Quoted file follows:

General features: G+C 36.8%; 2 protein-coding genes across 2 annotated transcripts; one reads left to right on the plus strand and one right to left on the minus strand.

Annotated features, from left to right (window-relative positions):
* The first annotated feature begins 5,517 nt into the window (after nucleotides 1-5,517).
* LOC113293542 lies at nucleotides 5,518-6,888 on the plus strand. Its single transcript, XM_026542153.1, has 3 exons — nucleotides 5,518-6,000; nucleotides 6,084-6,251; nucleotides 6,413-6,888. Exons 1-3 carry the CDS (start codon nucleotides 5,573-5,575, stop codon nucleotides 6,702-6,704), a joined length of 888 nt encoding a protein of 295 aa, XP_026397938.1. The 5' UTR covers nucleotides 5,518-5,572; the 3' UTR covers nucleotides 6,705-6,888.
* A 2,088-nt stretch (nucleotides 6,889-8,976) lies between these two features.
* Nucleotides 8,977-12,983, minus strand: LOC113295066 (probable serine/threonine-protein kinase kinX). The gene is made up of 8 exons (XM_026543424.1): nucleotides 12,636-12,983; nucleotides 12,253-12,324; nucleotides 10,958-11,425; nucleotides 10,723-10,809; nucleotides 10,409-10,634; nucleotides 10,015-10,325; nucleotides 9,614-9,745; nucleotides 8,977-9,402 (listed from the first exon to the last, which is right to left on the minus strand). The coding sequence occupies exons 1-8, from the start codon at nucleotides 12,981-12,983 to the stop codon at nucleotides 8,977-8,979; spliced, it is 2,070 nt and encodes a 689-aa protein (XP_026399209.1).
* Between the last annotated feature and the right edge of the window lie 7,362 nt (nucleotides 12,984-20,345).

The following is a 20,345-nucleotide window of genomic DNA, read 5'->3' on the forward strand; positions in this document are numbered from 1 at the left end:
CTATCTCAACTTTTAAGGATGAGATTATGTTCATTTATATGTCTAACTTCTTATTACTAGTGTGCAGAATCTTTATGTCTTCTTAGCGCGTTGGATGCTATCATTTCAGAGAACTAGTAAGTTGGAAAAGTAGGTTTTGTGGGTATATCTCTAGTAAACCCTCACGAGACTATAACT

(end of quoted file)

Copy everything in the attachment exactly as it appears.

General features: G+C 36.8%; 2 protein-coding genes across 2 annotated transcripts; one reads left to right on the plus strand and one right to left on the minus strand.

Annotated features, from left to right (window-relative positions):
* The first annotated feature begins 5,517 nt into the window (after nucleotides 1-5,517).
* LOC113293542 lies at nucleotides 5,518-6,888 on the plus strand. Its single transcript, XM_026542153.1, has 3 exons — nucleotides 5,518-6,000; nucleotides 6,084-6,251; nucleotides 6,413-6,888. Exons 1-3 carry the CDS (start codon nucleotides 5,573-5,575, stop codon nucleotides 6,702-6,704), a joined length of 888 nt encoding a protein of 295 aa, XP_026397938.1. The 5' UTR covers nucleotides 5,518-5,572; the 3' UTR covers nucleotides 6,705-6,888.
* A 2,088-nt stretch (nucleotides 6,889-8,976) lies between these two features.
* Nucleotides 8,977-12,983, minus strand: LOC113295066 (probable serine/threonine-protein kinase kinX). The gene is made up of 8 exons (XM_026543424.1): nucleotides 12,636-12,983; nucleotides 12,253-12,324; nucleotides 10,958-11,425; nucleotides 10,723-10,809; nucleotides 10,409-10,634; nucleotides 10,015-10,325; nucleotides 9,614-9,745; nucleotides 8,977-9,402 (listed from the first exon to the last, which is right to left on the minus strand). The coding sequence occupies exons 1-8, from the start codon at nucleotides 12,981-12,983 to the stop codon at nucleotides 8,977-8,979; spliced, it is 2,070 nt and encodes a 689-aa protein (XP_026399209.1).
* Between the last annotated feature and the right edge of the window lie 7,362 nt (nucleotides 12,984-20,345).

The following is a 20,345-nucleotide window of genomic DNA, read 5'->3' on the forward strand; positions in this document are numbered from 1 at the left end:
CTATCTCAACTTTTAAGGATGAGATTATGTTCATTTATATGTCTAACTTCTTATTACTAGTGTGCAGAATCTTTATGTCTTCTTAGCGCGTTGGATGCTATCATTTCAGAGAACTAGTAAGTTGGAAAAGTAGGTTTTGTGGGTATATCTCTAGTAAACCCTCACGAGACTATAACT